His account bolstered a narrative discussed earlier by Meeks: that Roof had likely been planning the mass shooting for quite some time before carrying it out at Emanuel AME Church Wednesday night.
The county magistrate who presided over the bond hearing for Dylann Roof, a white man accused of killing nine people in a historic black church, has been publicly reprimanded in the past for using the N-word in court.
Charleston County Magistrate Gosnell received the public reprimand in 2005 in regard to another bond hearing.
“There are four kinds of people in this world,” Gosnell told an African-American defendant in 2003, according to the public reprimand by the state’s Supreme Court. “Black people, white people, red necks and n*****s.”
Gosnell told the defendant the statement was relayed to him by a veteran African American deputy.
The judge argued during his disciplinary hearing that he decided to tell the defendant the phrase “to encourage him to recognize and change the path he had chosen in life.”
Gosnell was also disciplined for trying to interfere when a fellow judge was arrested on suspicion of driving under the influence — including personally calling a police lieutenant to have the judge released, and then driving to bond court so the arrested judge would not spend the night in jail.
President Obama on Friday called for a change in gun control laws in the wake of the Charleston massacre.
Speaking at the U.S. Conference of Mayors in San Francisco, Obama said gun violence “tears at the fabric of the community.” He also said that the Charleston shooting in particular reminds the nation “that racism remains a blight that we have to combat together.”
“When it’s poisoning the minds of young people it betrays our ideals and tears our democracy apart,” Obama said.
He then called for discussion about gun violence in the U.S., criticizing those who say any debate about the issue is a “plot to take everybody’s guns away.”
He also clarified earlier comments about not believing Congress would take action, pointing out that public opinion will be the ultimate driver.
“We have to move public opinion,” Obama said. “Ultimately, Congress will follow the people.”
He added: “We need a change in attitude, among everybody — lawful gun owners, those who are unfamiliar with guns. We have to have a conversation about it and fix this.”
During Dylann Roof’s court hearing Friday, the judge said reminded the audience that there were victims beyond those killed in the church shooting.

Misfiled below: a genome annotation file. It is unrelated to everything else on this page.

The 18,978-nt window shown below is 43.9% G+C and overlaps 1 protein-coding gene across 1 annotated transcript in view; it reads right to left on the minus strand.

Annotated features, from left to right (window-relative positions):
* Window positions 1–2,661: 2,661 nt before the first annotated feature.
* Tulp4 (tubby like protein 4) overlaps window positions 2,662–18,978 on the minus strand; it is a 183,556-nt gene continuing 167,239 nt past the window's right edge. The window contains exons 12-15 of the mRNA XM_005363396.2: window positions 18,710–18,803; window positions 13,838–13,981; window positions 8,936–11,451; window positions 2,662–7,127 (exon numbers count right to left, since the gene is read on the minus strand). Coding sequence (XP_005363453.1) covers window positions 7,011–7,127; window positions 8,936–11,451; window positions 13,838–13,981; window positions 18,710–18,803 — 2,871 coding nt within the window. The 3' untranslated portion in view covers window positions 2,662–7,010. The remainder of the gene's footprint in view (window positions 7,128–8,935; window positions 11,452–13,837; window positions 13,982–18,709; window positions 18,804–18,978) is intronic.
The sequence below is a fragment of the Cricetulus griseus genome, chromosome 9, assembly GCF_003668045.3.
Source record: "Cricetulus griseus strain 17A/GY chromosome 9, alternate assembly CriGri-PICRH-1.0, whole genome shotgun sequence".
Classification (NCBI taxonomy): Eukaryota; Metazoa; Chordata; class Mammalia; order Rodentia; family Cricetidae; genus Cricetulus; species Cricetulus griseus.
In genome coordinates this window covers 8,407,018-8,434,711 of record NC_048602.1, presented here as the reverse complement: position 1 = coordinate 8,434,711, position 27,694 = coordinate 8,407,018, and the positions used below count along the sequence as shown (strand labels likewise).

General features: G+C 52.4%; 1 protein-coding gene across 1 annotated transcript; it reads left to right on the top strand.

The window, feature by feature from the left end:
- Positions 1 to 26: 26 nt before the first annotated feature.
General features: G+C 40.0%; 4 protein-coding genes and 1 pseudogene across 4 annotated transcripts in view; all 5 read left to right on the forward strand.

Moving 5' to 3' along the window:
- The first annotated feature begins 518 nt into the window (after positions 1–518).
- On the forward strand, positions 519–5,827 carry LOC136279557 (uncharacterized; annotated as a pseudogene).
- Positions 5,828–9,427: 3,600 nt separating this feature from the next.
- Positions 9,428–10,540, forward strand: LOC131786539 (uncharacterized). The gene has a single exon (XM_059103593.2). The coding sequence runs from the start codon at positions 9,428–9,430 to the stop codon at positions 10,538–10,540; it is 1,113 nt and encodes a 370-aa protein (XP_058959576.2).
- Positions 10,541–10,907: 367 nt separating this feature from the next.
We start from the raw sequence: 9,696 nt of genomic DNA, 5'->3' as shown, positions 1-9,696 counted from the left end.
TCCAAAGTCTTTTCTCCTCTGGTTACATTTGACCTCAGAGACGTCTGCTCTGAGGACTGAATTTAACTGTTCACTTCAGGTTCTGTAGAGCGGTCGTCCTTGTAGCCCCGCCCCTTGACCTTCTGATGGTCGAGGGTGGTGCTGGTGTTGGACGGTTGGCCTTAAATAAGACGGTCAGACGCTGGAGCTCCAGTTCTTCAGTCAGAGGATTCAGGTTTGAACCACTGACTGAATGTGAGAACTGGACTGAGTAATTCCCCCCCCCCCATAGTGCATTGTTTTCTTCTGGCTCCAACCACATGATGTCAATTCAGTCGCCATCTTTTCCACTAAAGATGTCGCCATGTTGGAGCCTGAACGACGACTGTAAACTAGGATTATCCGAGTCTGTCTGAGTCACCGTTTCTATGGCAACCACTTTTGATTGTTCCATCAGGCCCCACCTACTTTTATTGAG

Judge James Gosnell said Roof’s family were also suffering as a result of the massacre, in which nine people were killed.
“We must find it in our heart at some point in time not only to help those that are victims, but to also help his family as well,” he said.
Dylann Roof’s family released an official statement Friday, saying they have been “touched by the moving words” from victims’ families.
“The Roof family would like to extend their deepest sympathy and condolences to the families of the victims,” the statement read. “Words cannot express our shock, grief and disbelief as to what happened that night.”
“Our thoughts and prayers are with the families and friends of those killed this week,” the statement continued. “We have all been touched by the moving words from the victims’ families offering God’s forgiveness and love in the face of such horrible suffering.”
Charleston solicitor Scarlett Wilson announced that officials are now moving in to the prosecution phase.
Law enforcement is still investigating the shooting, but the focus is now shifting to the prosecution.
Wilson vowed to serve justice efficiently and effectively.
Family members of the shooting victims told Dylann Roof at his bond hearing that they “forgive” him.
The victims’ family members were given an opportunity to speak before the judge set Roof’s bond at $1 million for the gun charge.
The family members could be heard crying during the court proceedings.
A family representative for Susie Jackson said, “You hurt me, you hurt a lot of people. But god forgive you.”
“Repent,” began a family member of victim Myra Thompson. “I forgive you and my family forgives you.”
Felicia Sanders, who survived the attack with her granddaughter by reportedly playing dead — she is a relative of victim Tywanza Sanders — said, “We welcomed you Wednesday night in our Bible study with open arms.”
“Every fiber in my body hurts,” she said. “God have mercy on you.”
Video of the proceedings and family comments is here:
Watch live: Solicitor Scarlett Wilson’s press conference following a bond hearing for Dylann Roof.
Reporting by Jessica Simeone, Stephanie McNeal, Mary Ann Georgantopoulos, Tasneem Nashrulla, Tamerra Griffin, Ema O’Connor and Albert Samaha in New York; Claudia Koerner, Jim Dalrymple II, Salvador Hernandez, and Adolfo Flores in Los Angeles.